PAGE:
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District Court of Appeal, Third District, California.

Clair A. HILL, Plaintiff and Appellant, v. Robert C. KIRKWOOD, State Controller of the State of California; Frank B. Durkee, Director of Public Works of the State of California; George T. McCoy, Chief of Division of Highways and State Engineer; Hycon Mfg. Company, a Delaware Corporation, Defendants and Respondents.

Civ. 9290.

Decided: June 16, 1958

Rowland & Paras, Sacramento, for appellant. Edmund G. Brown, Atty. Gen., by Leonard M. Friedman, Deputy Atty. Gen., Robert E. Reed and Warren P. Marsden, Sacramento, for respondent State departments. Tuttle, Tuttle & Taylor, Los Angeles. Henry P. Buckingham, for defendant and respondent Hycon Mfg. Co.

This is an appeal from a judgment entered for defendants in a taxpayer's suit to enjoin the defendant officers of the State of California from paying codefendant, Hycon Manufacturing Company, the contract price for furnishing to the Department of Public Works, Division of Highways, photogrammetry contour maps and other related work as called for by the terms of their contract.

After notice to bidders requesting proposals the Division of Highways, Department of Public Works, awarded Hycon Manufacturing Company, a Delaware corporation, Aerial Survey Contract No. 96 for the sum of $6,111. Plaintiff as a taxpayer brought this action to enjoin payments under said contract by the defendant officers of the state, and alleged that said contract was illegal and void for the reason that Hycon Manufacturing Company was not registered as a civil engineer or licensed as a land surveyor under the applicable provisions of the Business and Professions Code; that the specifications, particularly sections 8 and 9, for said contract, were embraced within the definitions of land surveying and civil engineering as defined in sections 6731, 8725 and 8726 of said code; and that said contract was not exclusively for aerial photography or photogrammetry.

The contract called for the furnishing of photogrammetry, contour maps and other related work in Humboldt County from Fortuna northerly a distance of about 7.5 miles, scale 1″ equals 100′, 5′ contours. Section 2 provided that the work was to be done in accordance with the Revised General Specifications for Photogrammetry of the Department, dated February, 1954, and in accordance with general specifications, special provisions, and a set of maps incorporated therein. Section 8 of the special provisions for said contract required the contractor to prepare and furnish contour maps laid out in rectangular coordinates expressed on the California Coordinate System, to label the coordinate values on the margin of the map sheets, to identify on the maps all grid positions, horizontal control monuments, bench marks, contours, the grid system, and all topographic and planimetric features, together with the north points, magnetic declinations, grid declinations and the location of building and spot elevations. Section 9 of said special provisions required said contractor to do certain ground control work, including the establishment of all necessary and required horizontal and vertical controls in the field, and to make ground surveys necessary to fulfill the horizontal and vertical accuracy requirements for the contour maps to be furnished, and further required the contractor to furnish certain data on ground control, including field survey notebooks, calculation and tabulation of control data and a control diagram.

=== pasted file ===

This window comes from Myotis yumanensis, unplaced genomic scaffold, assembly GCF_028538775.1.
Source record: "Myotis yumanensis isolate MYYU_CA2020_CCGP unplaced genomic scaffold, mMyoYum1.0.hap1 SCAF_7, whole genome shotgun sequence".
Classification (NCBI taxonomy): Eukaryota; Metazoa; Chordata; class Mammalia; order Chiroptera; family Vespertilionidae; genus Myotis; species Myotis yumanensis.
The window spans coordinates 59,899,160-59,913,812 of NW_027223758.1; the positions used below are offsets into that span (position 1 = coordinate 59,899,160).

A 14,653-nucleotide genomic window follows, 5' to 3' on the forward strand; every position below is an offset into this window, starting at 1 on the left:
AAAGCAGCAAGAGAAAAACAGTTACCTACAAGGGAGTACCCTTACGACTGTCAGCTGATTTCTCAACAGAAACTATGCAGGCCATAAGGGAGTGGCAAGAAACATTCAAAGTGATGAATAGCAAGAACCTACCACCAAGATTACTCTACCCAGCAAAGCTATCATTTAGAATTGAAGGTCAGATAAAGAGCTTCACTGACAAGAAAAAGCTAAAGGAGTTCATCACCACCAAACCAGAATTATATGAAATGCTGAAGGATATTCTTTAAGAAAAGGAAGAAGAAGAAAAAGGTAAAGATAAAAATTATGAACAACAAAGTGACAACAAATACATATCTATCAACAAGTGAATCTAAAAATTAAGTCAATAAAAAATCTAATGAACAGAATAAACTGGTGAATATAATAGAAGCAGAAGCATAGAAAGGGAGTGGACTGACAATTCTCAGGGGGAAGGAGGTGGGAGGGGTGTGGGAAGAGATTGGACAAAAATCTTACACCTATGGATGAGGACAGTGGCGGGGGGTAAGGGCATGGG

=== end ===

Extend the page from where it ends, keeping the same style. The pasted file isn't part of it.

The pertinent findings of fact were as follows:

(1) Defendant Hycon Manufacturing Company is neither a registered civil engineer nor a licensed land surveyor.

(2) That said contract required defendant Hycon Manufacturing Company to furnish topographic maps prepared by the process known as aerial photogrammetry. The maps actually compiled and furnished by it were entirely parpared by means of said process. The principal portion of said process consists of aerial photography of the terrain to be mapped and a map compilation from said aerial photographs through the use of photogrammetric plotting machinery. A map compilation through the use of said machinery does not, and in the case of said contract did not, require the measurement of any angles or the application of principles of trigonometry except to the extent necessary to supply ‘ground control’ data as hereinafter found. In the compilation of said topographic maps, the optical and mechanical design of the photogrammetric plotting machinery and the operation of optical and mechanical controls and mechanical tracing devices rendered unnecessary the conventional method of measuring lines and angles and of applying trigonometric principles.